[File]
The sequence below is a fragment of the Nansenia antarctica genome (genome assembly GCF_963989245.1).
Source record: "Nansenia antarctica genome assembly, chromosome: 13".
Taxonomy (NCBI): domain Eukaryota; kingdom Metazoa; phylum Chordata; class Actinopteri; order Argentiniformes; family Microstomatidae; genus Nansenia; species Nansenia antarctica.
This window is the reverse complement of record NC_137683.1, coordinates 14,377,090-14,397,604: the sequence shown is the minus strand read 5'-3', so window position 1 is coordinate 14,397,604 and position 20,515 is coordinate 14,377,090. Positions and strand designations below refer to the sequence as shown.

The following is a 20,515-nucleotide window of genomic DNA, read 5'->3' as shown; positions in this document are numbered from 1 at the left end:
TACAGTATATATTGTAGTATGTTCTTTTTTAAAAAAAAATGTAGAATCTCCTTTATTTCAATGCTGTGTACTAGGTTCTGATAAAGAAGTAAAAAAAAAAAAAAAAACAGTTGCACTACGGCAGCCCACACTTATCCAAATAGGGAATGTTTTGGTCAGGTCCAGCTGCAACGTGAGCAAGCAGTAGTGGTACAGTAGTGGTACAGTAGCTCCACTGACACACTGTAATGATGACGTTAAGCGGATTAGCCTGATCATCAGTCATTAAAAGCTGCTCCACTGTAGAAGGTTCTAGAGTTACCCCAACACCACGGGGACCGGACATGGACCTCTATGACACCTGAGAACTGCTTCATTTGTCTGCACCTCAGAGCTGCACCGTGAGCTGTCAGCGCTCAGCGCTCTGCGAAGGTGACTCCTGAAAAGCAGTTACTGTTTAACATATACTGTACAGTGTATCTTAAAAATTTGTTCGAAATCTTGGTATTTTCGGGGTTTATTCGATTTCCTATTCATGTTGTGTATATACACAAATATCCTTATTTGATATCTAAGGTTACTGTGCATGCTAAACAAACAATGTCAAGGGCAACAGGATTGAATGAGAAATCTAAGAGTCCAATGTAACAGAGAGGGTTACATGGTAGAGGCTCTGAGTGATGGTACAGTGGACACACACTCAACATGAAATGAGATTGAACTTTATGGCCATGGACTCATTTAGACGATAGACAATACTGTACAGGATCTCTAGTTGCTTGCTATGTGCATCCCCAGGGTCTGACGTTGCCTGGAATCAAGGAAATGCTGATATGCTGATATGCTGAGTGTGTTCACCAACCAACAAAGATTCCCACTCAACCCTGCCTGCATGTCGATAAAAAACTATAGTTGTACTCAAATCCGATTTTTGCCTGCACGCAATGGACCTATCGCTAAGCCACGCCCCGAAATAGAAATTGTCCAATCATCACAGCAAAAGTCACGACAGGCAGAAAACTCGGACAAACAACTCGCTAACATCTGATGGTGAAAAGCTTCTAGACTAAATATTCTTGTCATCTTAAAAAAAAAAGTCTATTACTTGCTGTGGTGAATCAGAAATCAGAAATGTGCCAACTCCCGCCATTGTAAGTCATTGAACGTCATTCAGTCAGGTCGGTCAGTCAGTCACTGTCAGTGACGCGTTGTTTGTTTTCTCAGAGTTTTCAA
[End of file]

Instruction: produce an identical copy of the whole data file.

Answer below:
The sequence below is a fragment of the Nansenia antarctica genome (genome assembly GCF_963989245.1).
Source record: "Nansenia antarctica genome assembly, chromosome: 13".
Taxonomy (NCBI): domain Eukaryota; kingdom Metazoa; phylum Chordata; class Actinopteri; order Argentiniformes; family Microstomatidae; genus Nansenia; species Nansenia antarctica.
This window is the reverse complement of record NC_137683.1, coordinates 14,377,090-14,397,604: the sequence shown is the minus strand read 5'-3', so window position 1 is coordinate 14,397,604 and position 20,515 is coordinate 14,377,090. Positions and strand designations below refer to the sequence as shown.

The following is a 20,515-nucleotide window of genomic DNA, read 5'->3' as shown; positions in this document are numbered from 1 at the left end:
TACAGTATATATTGTAGTATGTTCTTTTTTAAAAAAAAATGTAGAATCTCCTTTATTTCAATGCTGTGTACTAGGTTCTGATAAAGAAGTAAAAAAAAAAAAAAAAACAGTTGCACTACGGCAGCCCACACTTATCCAAATAGGGAATGTTTTGGTCAGGTCCAGCTGCAACGTGAGCAAGCAGTAGTGGTACAGTAGTGGTACAGTAGCTCCACTGACACACTGTAATGATGACGTTAAGCGGATTAGCCTGATCATCAGTCATTAAAAGCTGCTCCACTGTAGAAGGTTCTAGAGTTACCCCAACACCACGGGGACCGGACATGGACCTCTATGACACCTGAGAACTGCTTCATTTGTCTGCACCTCAGAGCTGCACCGTGAGCTGTCAGCGCTCAGCGCTCTGCGAAGGTGACTCCTGAAAAGCAGTTACTGTTTAACATATACTGTACAGTGTATCTTAAAAATTTGTTCGAAATCTTGGTATTTTCGGGGTTTATTCGATTTCCTATTCATGTTGTGTATATACACAAATATCCTTATTTGATATCTAAGGTTACTGTGCATGCTAAACAAACAATGTCAAGGGCAACAGGATTGAATGAGAAATCTAAGAGTCCAATGTAACAGAGAGGGTTACATGGTAGAGGCTCTGAGTGATGGTACAGTGGACACACACTCAACATGAAATGAGATTGAACTTTATGGCCATGGACTCATTTAGACGATAGACAATACTGTACAGGATCTCTAGTTGCTTGCTATGTGCATCCCCAGGGTCTGACGTTGCCTGGAATCAAGGAAATGCTGATATGCTGATATGCTGAGTGTGTTCACCAACCAACAAAGATTCCCACTCAACCCTGCCTGCATGTCGATAAAAAACTATAGTTGTACTCAAATCCGATTTTTGCCTGCACGCAATGGACCTATCGCTAAGCCACGCCCCGAAATAGAAATTGTCCAATCATCACAGCAAAAGTCACGACAGGCAGAAAACTCGGACAAACAACTCGCTAACATCTGATGGTGAAAAGCTTCTAGACTAAATATTCTTGTCATCTTAAAAAAAAAAGTCTATTACTTGCTGTGGTGAATCAGAAATCAGAAATGTGCCAACTCCCGCCATTGTAAGTCATTGAACGTCATTCAGTCAGGTCGGTCAGTCAGTCACTGTCAGTGACGCGTTGTTTGTTTTCTCAGAGTTTTCAA